Tom shows Emilie a bit about fishing with a fly rod

Emilie tries it on her own

Sharon trying to entice a fish out from under the bank

 And through it all I took pictures of the scenery.

Sunrise at Tyndall Meadows

The falls at Erin Creek

 The Deadwood River valley

Looking towards Rice Peak

Looking towards the Frank Church River of No Return Wilderness

The old mining town of Deadwood

 Isn’t it awe inspiring how beautiful Idaho is?!  And now you can see why we go back to Deadwood Outfitters every year for the last 15 years or so.

Maybe you’ll join us next time?!

Wednesday, July 13, 2011

Ride to the hot springs

Sharon and I in the hot springs.

A ride that I’d not been on before was down to the hot springs down river from the Reservoir.  It was a very nice ride that (of course) ends at a hot spring!  The ride is a level, gentle one.  I didn’t have to shut my eyes once! 
  We started the ride by trailering the horses to the trail head, 

and crossing a wooden bridge on horseback.  

Due to winter tree fall it did require getting off the horses and leading them over some boulders and under a fallen tree. 

At the end of the trail (for the horses) we tied the horses up to trees, pulled our lunch, bathing suit and towel out of our saddle bags and continued a short way on foot (our own).  There were two ways to get to the hot springs; one was across some slippery rocks the other was up and over those rocks. 

We ate a bag lunch and went to the “ladies changing room” which, of course, was walking up and around some boulders and changing behind them.  

Tom didn't wait to put on a bathing suit - he went in wearing his Wranglers!

The hot springs have been modified a bit to allow for some nice soaking.  Some unknown person mortared some rocks to help form two pools and they also funneled the water into the pools by stuffing flexible tubing into crevasses where hot water came out and directing those tubes to the specific pool.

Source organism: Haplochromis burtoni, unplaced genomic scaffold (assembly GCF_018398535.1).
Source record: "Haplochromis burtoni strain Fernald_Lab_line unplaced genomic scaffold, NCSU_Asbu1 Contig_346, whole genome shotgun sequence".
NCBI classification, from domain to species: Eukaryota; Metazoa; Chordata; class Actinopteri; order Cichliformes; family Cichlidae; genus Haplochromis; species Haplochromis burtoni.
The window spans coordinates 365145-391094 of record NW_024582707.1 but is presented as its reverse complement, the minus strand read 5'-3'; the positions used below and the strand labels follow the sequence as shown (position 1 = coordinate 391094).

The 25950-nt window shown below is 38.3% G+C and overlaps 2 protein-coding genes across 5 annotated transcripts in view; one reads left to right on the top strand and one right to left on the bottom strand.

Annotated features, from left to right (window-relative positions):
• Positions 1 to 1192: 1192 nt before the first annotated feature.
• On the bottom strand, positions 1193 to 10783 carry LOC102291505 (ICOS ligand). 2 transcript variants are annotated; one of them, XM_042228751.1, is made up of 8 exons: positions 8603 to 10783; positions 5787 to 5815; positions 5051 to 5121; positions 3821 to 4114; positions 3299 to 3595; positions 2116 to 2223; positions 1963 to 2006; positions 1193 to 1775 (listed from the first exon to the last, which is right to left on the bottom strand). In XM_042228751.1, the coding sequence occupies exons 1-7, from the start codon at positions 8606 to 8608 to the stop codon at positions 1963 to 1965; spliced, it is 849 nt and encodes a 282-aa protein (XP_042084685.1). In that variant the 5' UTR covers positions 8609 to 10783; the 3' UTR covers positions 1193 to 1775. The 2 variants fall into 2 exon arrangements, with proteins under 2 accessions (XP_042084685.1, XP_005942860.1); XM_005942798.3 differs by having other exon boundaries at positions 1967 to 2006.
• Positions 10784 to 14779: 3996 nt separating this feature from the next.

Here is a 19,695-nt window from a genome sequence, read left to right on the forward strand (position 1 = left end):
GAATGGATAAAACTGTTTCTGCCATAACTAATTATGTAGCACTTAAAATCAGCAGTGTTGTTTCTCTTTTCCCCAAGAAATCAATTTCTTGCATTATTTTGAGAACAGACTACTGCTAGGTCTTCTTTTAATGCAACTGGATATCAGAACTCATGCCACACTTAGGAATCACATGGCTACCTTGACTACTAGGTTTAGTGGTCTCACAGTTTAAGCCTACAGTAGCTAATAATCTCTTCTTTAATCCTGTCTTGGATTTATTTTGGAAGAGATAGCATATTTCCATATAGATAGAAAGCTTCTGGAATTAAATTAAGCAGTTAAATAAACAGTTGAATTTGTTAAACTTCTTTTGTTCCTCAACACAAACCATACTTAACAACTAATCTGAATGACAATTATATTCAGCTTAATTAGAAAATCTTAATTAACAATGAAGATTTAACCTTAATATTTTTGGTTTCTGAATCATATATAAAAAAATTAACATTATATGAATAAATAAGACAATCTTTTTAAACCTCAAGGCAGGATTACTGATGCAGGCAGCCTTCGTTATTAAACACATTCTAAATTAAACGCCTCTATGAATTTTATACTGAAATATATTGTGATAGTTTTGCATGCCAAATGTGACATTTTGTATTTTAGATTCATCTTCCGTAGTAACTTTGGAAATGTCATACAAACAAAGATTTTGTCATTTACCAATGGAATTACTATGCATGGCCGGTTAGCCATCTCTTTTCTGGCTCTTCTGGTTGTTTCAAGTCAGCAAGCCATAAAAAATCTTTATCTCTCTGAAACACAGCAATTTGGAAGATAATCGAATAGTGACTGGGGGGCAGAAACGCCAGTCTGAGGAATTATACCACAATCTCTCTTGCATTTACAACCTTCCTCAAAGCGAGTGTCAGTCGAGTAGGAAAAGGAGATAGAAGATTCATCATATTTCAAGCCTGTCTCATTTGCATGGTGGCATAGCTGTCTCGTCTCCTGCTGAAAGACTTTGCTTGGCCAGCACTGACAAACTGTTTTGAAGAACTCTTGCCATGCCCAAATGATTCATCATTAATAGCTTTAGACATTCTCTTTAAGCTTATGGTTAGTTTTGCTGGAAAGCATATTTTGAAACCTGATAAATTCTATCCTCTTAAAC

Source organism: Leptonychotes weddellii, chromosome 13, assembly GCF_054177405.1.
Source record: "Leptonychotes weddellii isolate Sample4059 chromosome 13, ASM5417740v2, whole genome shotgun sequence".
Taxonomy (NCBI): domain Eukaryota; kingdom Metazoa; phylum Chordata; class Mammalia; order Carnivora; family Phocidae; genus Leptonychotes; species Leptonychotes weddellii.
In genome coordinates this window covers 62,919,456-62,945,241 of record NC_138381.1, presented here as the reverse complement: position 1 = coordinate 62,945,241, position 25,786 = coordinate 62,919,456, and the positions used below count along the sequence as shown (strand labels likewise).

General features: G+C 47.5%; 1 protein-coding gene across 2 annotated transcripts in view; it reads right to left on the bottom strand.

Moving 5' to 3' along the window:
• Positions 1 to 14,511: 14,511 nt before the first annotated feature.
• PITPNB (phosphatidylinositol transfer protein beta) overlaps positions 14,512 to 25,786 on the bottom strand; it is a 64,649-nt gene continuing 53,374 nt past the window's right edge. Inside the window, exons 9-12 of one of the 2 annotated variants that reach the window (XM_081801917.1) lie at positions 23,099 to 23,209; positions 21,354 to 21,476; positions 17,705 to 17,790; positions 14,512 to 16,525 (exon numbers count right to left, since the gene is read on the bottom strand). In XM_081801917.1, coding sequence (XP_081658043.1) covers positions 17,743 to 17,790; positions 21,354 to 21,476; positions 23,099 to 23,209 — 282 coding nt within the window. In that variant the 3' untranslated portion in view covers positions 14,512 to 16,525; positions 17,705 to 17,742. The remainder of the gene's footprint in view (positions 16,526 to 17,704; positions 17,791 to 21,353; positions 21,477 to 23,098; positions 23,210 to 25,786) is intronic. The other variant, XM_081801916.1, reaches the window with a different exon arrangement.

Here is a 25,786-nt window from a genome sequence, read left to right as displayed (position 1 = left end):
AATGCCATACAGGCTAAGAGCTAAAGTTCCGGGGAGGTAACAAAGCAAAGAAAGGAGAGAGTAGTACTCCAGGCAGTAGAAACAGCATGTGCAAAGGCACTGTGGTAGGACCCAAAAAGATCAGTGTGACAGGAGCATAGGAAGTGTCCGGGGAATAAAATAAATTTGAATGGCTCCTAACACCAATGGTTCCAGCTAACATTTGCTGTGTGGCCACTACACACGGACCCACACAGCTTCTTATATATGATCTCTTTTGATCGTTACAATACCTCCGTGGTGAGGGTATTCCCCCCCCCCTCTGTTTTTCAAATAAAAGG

There were three temperatures.  Warm, hot, and scalding.  By having the scalding water drain down the rocks it allowed it to cool a bit so you don’t burn yourself.  The other two temperature waters combined to fill the pool with a perfectly comfortable temperature water.  I’d guess it was about 90 degrees – I stayed in the pool for about 30 minutes before I got too warm. 
We played around some - setting Edward to work with the scrub brush 

But eventually it was time to hit the trail.

It was the only trail ride I can remember where we rode alongside the river almost the whole way. 

It was very beautiful and the water was crystal clear and rushing hard.  

Don't you just love the sound of hooves on a wooden bridge?!

I'm already looking forward to doing that ride again!

Trail Rides at Deadwood

We went on trail rides.  Hours and hours of wonderful rides.

While on the Porter Creek trail Tom told us about the area’s mining history.

Teresa on Zumbo

Rob – He only rode once – I don’t have a front view of him though, too bad.

Emilie on  Frank

Bill on Flash

Sharon on Tiny

Sharon and Bill (and that's Joy hiding behind the tree).

Me – the trouble with being the only shutterbug is that if I want to prove I was somewhere I have to take the picture myself!  J

We rode up mountains

And we rode through snow - You can hear it crunching under the horse's hooves.  I can chalk up another "first" at Deadwood.  It's added to "swimming on horseback" with Erin many years ago.

Crossed rivers many times - someone forgot to lift their legs and got their boots wet (but I won't say who!)

Through beautiful meadows in the middle of the forest

We spotted Elk and Moose – but have no pictures of the Moose

We relaxed during our trail rides

Sharon and I posed by Sheepherder Lake

Group shot at Sheepherder Lake

Edward and Toby

But alas, when riding these mountains, what goes up, has to go down.  

At the top of the ridge to Sheepherder Lake there is a short level spot where girths are checked (they were checked just before we climbed UP) to make sure they're still good for the ride DOWN and the saddle won't slip.  Once we were all good to continue we walk the horses on a path barely as wide as they are and go down into Sheepherder Lake.  Somehow the videos don’t do the “pucker factor” justice.  And the break between the two videos is a section of washout that I just couldn't hold the camera and continue filming for.  I needed to hold onto the saddle!!

Part 1

Part 2

When we’d get back from our rides we’d find horses in the strangest places. 

That’s the filly “Cayenne” behind the boulders at the lodge – eating Dawn’s flowers!